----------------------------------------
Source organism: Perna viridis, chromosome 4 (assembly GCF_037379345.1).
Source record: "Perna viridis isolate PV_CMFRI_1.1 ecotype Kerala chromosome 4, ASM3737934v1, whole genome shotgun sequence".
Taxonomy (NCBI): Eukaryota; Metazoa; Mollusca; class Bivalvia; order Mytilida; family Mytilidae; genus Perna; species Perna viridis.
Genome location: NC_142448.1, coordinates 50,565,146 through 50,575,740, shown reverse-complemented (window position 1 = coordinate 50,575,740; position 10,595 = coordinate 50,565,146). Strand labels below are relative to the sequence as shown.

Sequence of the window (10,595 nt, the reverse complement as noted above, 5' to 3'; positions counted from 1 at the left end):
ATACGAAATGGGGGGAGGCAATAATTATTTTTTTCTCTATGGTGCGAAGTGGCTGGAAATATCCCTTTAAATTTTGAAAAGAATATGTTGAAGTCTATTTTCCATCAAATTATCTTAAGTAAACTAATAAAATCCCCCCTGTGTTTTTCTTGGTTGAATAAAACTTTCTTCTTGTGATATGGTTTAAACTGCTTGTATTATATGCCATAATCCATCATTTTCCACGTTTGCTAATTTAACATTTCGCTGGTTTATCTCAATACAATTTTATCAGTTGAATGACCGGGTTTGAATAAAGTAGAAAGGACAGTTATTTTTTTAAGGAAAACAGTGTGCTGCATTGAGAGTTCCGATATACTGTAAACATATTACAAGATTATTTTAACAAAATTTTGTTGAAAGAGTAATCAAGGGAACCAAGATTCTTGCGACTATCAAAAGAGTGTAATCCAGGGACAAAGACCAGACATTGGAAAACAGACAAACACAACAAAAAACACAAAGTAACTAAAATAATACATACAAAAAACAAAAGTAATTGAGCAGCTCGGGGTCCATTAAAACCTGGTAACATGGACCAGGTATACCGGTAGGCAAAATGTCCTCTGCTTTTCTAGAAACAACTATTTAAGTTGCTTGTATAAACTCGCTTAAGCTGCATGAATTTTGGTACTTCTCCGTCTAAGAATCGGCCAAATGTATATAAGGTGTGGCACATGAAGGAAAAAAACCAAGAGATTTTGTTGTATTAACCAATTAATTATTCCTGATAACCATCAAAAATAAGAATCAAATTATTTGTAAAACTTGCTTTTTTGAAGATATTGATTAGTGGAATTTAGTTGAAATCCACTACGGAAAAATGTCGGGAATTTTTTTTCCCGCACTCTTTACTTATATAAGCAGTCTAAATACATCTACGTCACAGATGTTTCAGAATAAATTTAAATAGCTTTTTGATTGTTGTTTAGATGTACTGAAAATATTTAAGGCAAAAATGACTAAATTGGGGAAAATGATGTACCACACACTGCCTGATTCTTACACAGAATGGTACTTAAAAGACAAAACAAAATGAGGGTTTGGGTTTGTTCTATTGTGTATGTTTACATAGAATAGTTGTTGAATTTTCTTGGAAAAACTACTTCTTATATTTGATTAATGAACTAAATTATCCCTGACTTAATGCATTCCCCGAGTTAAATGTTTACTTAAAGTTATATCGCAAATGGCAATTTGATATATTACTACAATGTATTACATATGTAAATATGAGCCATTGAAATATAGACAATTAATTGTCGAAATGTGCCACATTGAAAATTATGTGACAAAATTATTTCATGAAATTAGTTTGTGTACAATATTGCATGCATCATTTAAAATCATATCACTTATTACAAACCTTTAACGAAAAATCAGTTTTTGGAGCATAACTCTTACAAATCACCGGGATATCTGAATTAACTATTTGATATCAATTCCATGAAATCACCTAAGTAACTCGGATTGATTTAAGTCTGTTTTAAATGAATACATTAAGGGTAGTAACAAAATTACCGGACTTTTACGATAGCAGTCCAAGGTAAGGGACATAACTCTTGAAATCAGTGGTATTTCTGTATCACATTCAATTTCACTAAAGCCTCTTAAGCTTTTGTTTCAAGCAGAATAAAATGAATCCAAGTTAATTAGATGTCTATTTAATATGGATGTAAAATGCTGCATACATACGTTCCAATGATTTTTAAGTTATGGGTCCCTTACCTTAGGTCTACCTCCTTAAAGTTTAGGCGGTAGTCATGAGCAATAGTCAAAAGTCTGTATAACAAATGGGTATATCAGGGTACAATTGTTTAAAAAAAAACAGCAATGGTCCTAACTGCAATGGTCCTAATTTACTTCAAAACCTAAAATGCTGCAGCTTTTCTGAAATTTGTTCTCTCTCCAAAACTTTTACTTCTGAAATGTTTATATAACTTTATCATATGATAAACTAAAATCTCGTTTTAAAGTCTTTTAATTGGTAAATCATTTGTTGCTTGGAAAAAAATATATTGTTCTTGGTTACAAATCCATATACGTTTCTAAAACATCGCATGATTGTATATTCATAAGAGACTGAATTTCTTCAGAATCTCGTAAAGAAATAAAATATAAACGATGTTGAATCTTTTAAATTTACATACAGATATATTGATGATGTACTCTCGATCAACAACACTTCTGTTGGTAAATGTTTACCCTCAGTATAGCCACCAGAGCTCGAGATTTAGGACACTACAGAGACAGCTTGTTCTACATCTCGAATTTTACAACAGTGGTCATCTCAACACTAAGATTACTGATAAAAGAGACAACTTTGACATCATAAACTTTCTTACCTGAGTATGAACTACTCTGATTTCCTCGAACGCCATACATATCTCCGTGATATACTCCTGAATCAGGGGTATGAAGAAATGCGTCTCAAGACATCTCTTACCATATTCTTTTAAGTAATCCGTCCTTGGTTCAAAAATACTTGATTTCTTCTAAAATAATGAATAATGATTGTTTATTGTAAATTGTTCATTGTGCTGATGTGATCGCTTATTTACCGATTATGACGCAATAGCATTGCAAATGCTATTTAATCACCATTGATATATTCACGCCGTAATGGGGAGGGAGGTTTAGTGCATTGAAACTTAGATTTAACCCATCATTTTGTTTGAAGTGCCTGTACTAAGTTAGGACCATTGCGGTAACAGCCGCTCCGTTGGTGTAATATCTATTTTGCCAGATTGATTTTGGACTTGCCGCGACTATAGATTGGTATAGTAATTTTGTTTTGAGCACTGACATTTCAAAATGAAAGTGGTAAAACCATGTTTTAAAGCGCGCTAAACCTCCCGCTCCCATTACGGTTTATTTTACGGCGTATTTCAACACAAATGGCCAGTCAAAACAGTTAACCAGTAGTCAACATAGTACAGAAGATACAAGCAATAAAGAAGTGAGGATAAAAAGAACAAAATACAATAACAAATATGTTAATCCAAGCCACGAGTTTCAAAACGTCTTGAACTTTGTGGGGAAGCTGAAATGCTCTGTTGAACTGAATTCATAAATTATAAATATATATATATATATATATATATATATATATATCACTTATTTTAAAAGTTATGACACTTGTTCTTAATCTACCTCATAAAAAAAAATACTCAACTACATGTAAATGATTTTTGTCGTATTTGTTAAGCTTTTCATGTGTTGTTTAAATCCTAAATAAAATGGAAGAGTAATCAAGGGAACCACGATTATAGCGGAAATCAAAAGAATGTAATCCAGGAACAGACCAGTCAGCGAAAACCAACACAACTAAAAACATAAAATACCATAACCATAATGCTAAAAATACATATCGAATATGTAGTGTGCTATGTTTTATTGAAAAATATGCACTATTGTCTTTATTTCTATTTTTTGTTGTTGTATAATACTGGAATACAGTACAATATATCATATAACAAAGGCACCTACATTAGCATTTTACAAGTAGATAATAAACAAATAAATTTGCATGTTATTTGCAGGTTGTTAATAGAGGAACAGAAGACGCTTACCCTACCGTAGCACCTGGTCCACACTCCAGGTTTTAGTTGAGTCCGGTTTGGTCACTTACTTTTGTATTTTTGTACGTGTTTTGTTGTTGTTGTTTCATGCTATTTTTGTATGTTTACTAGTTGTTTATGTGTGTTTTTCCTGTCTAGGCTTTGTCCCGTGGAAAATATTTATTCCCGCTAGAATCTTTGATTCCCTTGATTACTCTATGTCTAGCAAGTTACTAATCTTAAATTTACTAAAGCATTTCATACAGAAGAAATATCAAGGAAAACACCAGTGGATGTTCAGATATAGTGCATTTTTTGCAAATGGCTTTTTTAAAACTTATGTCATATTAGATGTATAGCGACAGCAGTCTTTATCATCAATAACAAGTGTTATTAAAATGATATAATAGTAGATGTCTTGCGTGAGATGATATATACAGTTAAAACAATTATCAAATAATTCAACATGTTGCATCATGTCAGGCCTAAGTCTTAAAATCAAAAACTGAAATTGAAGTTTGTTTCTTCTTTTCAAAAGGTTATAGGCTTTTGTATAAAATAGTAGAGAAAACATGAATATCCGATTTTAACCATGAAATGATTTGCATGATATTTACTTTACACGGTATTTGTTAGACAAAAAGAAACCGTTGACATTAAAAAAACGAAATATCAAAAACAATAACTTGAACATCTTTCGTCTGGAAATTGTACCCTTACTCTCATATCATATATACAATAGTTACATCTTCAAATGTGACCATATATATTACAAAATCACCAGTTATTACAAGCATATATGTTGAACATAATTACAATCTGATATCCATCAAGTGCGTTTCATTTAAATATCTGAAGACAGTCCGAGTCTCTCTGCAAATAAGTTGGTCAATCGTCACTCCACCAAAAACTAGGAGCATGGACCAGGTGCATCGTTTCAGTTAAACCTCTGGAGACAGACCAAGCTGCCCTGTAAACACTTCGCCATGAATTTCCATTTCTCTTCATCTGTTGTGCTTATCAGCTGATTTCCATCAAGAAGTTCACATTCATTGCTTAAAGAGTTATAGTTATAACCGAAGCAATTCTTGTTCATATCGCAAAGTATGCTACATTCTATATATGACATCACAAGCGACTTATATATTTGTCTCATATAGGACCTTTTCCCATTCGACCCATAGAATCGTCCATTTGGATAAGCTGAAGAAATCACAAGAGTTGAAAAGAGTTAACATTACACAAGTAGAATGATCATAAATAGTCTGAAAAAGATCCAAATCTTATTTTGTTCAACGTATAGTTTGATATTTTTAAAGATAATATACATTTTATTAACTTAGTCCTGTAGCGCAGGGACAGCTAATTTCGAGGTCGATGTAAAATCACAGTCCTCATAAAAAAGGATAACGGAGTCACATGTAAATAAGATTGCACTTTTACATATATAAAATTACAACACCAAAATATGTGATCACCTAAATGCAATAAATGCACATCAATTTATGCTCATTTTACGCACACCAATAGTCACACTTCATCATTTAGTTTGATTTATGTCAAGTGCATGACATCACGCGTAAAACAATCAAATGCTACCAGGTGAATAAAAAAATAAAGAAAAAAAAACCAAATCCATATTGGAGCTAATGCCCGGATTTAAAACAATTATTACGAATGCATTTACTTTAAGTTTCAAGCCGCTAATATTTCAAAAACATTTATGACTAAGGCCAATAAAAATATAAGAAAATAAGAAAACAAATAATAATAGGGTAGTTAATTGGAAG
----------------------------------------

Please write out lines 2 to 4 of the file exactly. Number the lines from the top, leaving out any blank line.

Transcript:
Source record: "Perna viridis isolate PV_CMFRI_1.1 ecotype Kerala chromosome 4, ASM3737934v1, whole genome shotgun sequence".
Taxonomy (NCBI): Eukaryota; Metazoa; Mollusca; class Bivalvia; order Mytilida; family Mytilidae; genus Perna; species Perna viridis.
Genome location: NC_142448.1, coordinates 50,565,146 through 50,575,740, shown reverse-complemented (window position 1 = coordinate 50,575,740; position 10,595 = coordinate 50,565,146). Strand labels below are relative to the sequence as shown.